Bacterial Protein Toxins: Current and Potential Clinical Use

Author(s): A. Fabbri, S. Travaglione, L. Falzano, C. Fiorentini

Journal Name: Current Medicinal Chemistry

Volume 15 , Issue 11 , 2008

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Natural toxins are the product of a long-term evolution, and act on essential mechanisms in the most crucial and vital processes of living organisms. They can attack components of the protein synthesis machinery, actin polymerization, signal transduction pathways, intracellular trafficking of vesicles as well as immune and inflammatory responses. For this reason, toxins have increasingly being used as valuable tools for analysis of cellular physiology, and in the recent years, some of them are used medicinally for the treatment of human diseases. This review is devoted to protein toxins of bacterial origin, specifically those toxins that are currently used in therapy or those under study for their potential clinical applications. Bacterial protein toxins are all characterized by a specific mechanism of action that involves the central molecular pathways in the eukaryotic cell. Knowledge of their properties could be used for medical purposes.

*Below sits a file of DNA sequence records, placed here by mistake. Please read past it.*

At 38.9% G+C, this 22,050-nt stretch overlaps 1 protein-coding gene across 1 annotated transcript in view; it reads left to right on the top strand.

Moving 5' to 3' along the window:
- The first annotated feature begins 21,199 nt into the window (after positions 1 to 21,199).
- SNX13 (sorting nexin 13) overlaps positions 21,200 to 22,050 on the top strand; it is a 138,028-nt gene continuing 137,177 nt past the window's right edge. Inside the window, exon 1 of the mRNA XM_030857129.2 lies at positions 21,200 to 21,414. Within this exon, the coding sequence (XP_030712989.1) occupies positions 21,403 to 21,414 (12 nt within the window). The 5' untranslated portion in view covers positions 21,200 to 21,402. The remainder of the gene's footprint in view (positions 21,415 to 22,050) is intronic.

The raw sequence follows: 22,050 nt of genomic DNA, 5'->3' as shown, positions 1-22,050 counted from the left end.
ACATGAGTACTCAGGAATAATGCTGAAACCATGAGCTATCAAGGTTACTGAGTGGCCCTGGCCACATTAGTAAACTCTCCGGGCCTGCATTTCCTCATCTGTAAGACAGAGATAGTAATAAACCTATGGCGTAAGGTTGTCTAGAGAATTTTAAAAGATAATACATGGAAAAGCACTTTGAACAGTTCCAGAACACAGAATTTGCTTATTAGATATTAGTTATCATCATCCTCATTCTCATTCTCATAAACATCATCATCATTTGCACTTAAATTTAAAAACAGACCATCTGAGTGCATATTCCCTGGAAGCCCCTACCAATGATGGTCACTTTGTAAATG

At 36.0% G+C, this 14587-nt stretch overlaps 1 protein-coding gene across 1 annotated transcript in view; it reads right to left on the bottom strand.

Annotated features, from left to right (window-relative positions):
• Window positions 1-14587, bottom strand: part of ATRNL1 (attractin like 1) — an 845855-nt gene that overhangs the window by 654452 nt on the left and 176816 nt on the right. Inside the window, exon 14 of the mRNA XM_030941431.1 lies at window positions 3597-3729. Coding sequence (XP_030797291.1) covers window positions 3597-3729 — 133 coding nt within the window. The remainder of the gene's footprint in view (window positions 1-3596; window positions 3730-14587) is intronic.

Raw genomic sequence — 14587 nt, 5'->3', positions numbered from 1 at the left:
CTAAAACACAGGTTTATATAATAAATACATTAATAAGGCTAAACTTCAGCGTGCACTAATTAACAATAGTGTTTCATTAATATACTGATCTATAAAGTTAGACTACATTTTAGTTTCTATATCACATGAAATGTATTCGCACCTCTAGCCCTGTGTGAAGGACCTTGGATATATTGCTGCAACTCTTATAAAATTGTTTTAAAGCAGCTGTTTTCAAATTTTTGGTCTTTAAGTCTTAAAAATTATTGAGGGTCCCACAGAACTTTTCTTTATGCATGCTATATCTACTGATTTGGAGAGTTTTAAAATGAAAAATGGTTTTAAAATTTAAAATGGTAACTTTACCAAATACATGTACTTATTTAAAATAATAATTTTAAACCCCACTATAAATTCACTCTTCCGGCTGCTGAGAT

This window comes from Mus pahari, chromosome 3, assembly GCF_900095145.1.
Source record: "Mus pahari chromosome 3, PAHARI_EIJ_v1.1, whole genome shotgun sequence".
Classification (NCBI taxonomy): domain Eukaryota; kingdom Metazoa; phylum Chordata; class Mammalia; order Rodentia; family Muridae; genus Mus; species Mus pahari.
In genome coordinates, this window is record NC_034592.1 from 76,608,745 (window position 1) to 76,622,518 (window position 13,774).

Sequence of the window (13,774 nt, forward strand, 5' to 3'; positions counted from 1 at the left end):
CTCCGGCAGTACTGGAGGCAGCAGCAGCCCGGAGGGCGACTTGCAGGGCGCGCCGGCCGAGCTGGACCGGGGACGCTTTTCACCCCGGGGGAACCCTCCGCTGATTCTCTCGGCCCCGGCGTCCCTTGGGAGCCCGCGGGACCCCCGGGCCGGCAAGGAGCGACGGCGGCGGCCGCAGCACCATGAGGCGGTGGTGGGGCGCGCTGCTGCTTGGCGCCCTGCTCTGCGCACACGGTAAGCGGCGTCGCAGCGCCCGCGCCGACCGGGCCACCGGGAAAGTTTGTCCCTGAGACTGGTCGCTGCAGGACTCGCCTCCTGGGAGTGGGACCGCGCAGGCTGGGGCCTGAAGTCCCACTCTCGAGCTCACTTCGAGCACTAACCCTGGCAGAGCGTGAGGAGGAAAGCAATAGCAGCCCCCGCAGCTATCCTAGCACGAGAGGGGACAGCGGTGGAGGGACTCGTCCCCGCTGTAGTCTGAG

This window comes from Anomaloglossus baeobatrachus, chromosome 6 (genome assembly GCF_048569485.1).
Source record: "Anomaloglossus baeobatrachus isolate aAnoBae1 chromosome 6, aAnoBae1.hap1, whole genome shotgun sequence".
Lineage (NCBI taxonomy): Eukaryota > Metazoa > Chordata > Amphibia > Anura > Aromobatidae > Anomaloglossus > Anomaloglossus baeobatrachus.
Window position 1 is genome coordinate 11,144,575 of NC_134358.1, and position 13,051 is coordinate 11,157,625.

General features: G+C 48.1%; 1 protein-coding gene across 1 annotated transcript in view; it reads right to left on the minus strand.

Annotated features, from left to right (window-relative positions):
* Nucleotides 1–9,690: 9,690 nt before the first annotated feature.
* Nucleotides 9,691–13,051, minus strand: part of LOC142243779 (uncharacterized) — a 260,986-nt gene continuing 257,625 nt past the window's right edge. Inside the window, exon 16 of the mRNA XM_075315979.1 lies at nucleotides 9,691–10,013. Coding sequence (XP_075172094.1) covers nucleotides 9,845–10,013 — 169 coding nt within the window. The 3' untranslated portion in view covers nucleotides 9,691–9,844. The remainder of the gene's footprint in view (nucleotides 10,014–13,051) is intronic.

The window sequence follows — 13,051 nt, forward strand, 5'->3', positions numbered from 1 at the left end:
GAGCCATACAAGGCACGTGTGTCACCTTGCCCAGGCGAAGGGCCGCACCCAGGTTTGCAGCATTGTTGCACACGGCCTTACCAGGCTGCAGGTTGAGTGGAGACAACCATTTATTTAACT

Keywords: Bacterial protein toxins, immunotoxins, therapeutic agents, vaccine adjuvant, drug delivery agent

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Article Details

Year: 2008
Page: [1116 - 1125]
Pages: 10
DOI: 10.2174/092986708784221430
Price: $65

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